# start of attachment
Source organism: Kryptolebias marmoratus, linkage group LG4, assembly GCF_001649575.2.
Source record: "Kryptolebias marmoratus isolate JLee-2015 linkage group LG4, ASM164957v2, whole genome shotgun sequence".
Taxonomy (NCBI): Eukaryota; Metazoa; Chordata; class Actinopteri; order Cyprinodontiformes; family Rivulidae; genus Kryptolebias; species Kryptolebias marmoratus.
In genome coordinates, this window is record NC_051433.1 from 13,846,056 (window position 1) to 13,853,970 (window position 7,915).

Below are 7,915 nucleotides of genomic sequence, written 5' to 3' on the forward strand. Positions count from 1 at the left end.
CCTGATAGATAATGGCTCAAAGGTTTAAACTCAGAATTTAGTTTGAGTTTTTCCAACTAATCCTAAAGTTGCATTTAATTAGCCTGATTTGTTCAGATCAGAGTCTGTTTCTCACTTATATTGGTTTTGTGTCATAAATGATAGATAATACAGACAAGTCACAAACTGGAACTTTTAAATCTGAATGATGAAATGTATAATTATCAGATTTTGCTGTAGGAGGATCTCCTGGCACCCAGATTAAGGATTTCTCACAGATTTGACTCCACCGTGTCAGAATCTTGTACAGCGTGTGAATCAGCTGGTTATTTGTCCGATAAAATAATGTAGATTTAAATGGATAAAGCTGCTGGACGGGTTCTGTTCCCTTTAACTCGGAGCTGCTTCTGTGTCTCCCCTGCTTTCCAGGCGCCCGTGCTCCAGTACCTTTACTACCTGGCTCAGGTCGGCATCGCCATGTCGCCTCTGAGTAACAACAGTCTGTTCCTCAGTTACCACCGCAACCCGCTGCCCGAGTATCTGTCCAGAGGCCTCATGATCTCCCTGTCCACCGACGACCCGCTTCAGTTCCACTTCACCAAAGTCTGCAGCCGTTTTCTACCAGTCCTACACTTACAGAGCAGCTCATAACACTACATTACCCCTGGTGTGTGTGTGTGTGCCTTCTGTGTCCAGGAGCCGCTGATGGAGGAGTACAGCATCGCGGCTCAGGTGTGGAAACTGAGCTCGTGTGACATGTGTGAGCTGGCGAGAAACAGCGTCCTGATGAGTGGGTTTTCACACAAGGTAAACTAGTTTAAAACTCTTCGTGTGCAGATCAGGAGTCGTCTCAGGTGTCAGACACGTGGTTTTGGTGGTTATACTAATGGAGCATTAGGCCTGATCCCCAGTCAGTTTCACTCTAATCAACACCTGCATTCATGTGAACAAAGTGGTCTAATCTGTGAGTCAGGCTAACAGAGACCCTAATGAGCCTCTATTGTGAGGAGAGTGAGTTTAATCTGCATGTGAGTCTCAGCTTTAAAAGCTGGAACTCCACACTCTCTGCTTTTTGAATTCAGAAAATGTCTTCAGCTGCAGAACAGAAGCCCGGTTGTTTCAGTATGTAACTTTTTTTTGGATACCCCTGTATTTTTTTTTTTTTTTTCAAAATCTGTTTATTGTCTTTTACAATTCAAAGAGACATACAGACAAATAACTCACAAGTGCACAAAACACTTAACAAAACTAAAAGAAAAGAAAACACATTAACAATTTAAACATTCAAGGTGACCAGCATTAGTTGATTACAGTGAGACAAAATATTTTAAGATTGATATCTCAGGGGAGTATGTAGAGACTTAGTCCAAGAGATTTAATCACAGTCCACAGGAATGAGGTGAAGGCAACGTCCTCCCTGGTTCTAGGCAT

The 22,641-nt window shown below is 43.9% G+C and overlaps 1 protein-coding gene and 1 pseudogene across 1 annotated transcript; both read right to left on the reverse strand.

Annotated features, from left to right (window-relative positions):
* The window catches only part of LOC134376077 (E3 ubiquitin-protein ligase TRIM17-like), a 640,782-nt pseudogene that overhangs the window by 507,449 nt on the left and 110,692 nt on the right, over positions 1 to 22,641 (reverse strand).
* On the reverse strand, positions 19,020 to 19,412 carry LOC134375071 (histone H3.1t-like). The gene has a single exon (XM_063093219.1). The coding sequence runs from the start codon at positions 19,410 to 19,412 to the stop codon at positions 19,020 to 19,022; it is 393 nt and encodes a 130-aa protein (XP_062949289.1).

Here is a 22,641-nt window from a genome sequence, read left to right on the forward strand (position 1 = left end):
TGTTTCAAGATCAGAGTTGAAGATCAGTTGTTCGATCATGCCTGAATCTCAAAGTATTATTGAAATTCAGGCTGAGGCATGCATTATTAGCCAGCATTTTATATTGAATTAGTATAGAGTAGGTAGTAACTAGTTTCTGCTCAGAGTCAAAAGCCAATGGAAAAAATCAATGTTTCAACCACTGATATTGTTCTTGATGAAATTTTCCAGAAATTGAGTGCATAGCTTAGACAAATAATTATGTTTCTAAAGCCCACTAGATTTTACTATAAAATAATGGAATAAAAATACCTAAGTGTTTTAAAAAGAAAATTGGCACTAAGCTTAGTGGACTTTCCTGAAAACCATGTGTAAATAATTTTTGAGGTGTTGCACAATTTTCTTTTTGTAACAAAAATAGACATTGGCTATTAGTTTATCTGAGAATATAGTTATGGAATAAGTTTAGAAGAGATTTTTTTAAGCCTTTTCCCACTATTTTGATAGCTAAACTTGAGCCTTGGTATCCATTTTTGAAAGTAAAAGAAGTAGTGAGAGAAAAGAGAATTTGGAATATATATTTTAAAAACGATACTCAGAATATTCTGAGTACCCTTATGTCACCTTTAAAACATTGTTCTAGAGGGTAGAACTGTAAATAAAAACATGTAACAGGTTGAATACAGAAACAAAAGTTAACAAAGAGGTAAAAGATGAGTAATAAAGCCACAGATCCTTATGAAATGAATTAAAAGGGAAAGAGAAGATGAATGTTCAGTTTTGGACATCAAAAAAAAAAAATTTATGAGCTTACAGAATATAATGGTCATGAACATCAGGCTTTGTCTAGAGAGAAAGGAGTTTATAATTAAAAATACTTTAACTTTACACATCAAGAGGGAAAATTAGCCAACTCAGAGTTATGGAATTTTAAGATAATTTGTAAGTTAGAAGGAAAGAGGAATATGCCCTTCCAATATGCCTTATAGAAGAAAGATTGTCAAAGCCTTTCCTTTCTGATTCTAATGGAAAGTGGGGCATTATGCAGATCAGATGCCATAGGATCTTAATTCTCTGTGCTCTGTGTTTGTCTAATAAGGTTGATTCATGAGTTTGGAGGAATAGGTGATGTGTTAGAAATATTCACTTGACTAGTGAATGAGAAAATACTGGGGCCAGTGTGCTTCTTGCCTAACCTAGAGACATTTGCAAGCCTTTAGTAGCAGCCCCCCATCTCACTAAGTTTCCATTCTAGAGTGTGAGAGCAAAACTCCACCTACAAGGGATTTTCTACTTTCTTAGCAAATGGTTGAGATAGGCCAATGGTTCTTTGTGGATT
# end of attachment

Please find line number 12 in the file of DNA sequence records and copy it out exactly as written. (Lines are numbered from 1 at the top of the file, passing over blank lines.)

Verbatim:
TGTTTCAAGATCAGAGTTGAAGATCAGTTGTTCGATCATGCCTGAATCTCAAAGTATTATTGAAATTCAGGCTGAGGCATGCATTATTAGCCAGCATTTTATATTGAATTAGTATAGAGTAGGTAGTAACTAGTTTCTGCTCAGAGTCAAAAGCCAATGGAAAAAATCAATGTTTCAACCACTGATATTGTTCTTGATGAAATTTTCCAGAAATTGAGTGCATAGCTTAGACAAATAATTATGTTTCTAAAGCCCACTAGATTTTACTATAAAATAATGGAATAAAAATACCTAAGTGTTTTAAAAAGAAAATTGGCACTAAGCTTAGTGGACTTTCCTGAAAACCATGTGTAAATAATTTTTGAGGTGTTGCACAATTTTCTTTTTGTAACAAAAATAGACATTGGCTATTAGTTTATCTGAGAATATAGTTATGGAATAAGTTTAGAAGAGATTTTTTTAAGCCTTTTCCCACTATTTTGATAGCTAAACTTGAGCCTTGGTATCCATTTTTGAAAGTAAAAGAAGTAGTGAGAGAAAAGAGAATTTGGAATATATATTTTAAAAACGATACTCAGAATATTCTGAGTACCCTTATGTCACCTTTAAAACATTGTTCTAGAGGGTAGAACTGTAAATAAAAACATGTAACAGGTTGAATACAGAAACAAAAGTTAACAAAGAGGTAAAAGATGAGTAATAAAGCCACAGATCCTTATGAAATGAATTAAAAGGGAAAGAGAAGATGAATGTTCAGTTTTGGACATCAAAAAAAAAAAATTTATGAGCTTACAGAATATAATGGTCATGAACATCAGGCTTTGTCTAGAGAGAAAGGAGTTTATAATTAAAAATACTTTAACTTTACACATCAAGAGGGAAAATTAGCCAACTCAGAGTTATGGAATTTTAAGATAATTTGTAAGTTAGAAGGAAAGAGGAATATGCCCTTCCAATATGCCTTATAGAAGAAAGATTGTCAAAGCCTTTCCTTTCTGATTCTAATGGAAAGTGGGGCATTATGCAGATCAGATGCCATAGGATCTTAATTCTCTGTGCTCTGTGTTTGTCTAATAAGGTTGATTCATGAGTTTGGAGGAATAGGTGATGTGTTAGAAATATTCACTTGACTAGTGAATGAGAAAATACTGGGGCCAGTGTGCTTCTTGCCTAACCTAGAGACATTTGCAAGCCTTTAGTAGCAGCCCCCCATCTCACTAAGTTTCCATTCTAGAGTGTGAGAGCAAAACTCCACCTACAAGGGATTTTCTACTTTCTTAGCAAATGGTTGAGATAGGCCAATGGTTCTTTGTGGATT